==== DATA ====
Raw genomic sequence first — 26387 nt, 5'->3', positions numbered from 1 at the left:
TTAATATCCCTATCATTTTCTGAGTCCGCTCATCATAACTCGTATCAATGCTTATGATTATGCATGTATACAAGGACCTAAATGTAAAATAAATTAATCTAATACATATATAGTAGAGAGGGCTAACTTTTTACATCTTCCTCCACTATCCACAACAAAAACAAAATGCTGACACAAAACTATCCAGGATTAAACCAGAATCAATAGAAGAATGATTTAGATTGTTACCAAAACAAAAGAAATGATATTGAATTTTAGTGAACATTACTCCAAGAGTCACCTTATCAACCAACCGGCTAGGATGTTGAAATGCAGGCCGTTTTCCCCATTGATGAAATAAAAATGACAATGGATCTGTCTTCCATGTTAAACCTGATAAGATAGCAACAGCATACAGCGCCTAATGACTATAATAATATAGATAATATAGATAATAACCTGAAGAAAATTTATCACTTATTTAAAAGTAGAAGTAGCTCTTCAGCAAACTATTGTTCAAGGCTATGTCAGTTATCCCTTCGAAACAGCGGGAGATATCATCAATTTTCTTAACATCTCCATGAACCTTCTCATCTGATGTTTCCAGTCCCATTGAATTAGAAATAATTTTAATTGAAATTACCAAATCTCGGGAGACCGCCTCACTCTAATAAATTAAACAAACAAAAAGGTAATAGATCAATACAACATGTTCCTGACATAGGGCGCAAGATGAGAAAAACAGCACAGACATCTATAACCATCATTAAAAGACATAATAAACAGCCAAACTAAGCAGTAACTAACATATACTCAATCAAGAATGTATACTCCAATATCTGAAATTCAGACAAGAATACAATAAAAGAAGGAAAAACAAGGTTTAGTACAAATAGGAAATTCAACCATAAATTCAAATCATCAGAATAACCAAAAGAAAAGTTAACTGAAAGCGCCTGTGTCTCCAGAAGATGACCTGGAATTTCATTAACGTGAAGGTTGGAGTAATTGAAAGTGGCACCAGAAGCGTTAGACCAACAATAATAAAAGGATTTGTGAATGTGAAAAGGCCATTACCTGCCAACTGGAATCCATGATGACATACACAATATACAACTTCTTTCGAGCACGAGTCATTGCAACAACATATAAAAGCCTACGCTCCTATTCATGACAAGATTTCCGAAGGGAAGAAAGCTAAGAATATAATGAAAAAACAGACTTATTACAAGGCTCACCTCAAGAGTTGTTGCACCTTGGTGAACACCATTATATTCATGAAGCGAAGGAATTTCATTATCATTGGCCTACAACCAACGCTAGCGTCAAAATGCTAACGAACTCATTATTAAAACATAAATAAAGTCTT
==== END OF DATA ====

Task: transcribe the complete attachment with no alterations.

Raw genomic sequence first — 26387 nt, 5'->3', positions numbered from 1 at the left:
TTAATATCCCTATCATTTTCTGAGTCCGCTCATCATAACTCGTATCAATGCTTATGATTATGCATGTATACAAGGACCTAAATGTAAAATAAATTAATCTAATACATATATAGTAGAGAGGGCTAACTTTTTACATCTTCCTCCACTATCCACAACAAAAACAAAATGCTGACACAAAACTATCCAGGATTAAACCAGAATCAATAGAAGAATGATTTAGATTGTTACCAAAACAAAAGAAATGATATTGAATTTTAGTGAACATTACTCCAAGAGTCACCTTATCAACCAACCGGCTAGGATGTTGAAATGCAGGCCGTTTTCCCCATTGATGAAATAAAAATGACAATGGATCTGTCTTCCATGTTAAACCTGATAAGATAGCAACAGCATACAGCGCCTAATGACTATAATAATATAGATAATATAGATAATAACCTGAAGAAAATTTATCACTTATTTAAAAGTAGAAGTAGCTCTTCAGCAAACTATTGTTCAAGGCTATGTCAGTTATCCCTTCGAAACAGCGGGAGATATCATCAATTTTCTTAACATCTCCATGAACCTTCTCATCTGATGTTTCCAGTCCCATTGAATTAGAAATAATTTTAATTGAAATTACCAAATCTCGGGAGACCGCCTCACTCTAATAAATTAAACAAACAAAAAGGTAATAGATCAATACAACATGTTCCTGACATAGGGCGCAAGATGAGAAAAACAGCACAGACATCTATAACCATCATTAAAAGACATAATAAACAGCCAAACTAAGCAGTAACTAACATATACTCAATCAAGAATGTATACTCCAATATCTGAAATTCAGACAAGAATACAATAAAAGAAGGAAAAACAAGGTTTAGTACAAATAGGAAATTCAACCATAAATTCAAATCATCAGAATAACCAAAAGAAAAGTTAACTGAAAGCGCCTGTGTCTCCAGAAGATGACCTGGAATTTCATTAACGTGAAGGTTGGAGTAATTGAAAGTGGCACCAGAAGCGTTAGACCAACAATAATAAAAGGATTTGTGAATGTGAAAAGGCCATTACCTGCCAACTGGAATCCATGATGACATACACAATATACAACTTCTTTCGAGCACGAGTCATTGCAACAACATATAAAAGCCTACGCTCCTATTCATGACAAGATTTCCGAAGGGAAGAAAGCTAAGAATATAATGAAAAAACAGACTTATTACAAGGCTCACCTCAAGAGTTGTTGCACCTTGGTGAACACCATTATATTCATGAAGCGAAGGAATTTCATTATCATTGGCCTACAACCAACGCTAGCGTCAAAATGCTAACGAACTCATTATTAAAACATAAATAAAGTCTT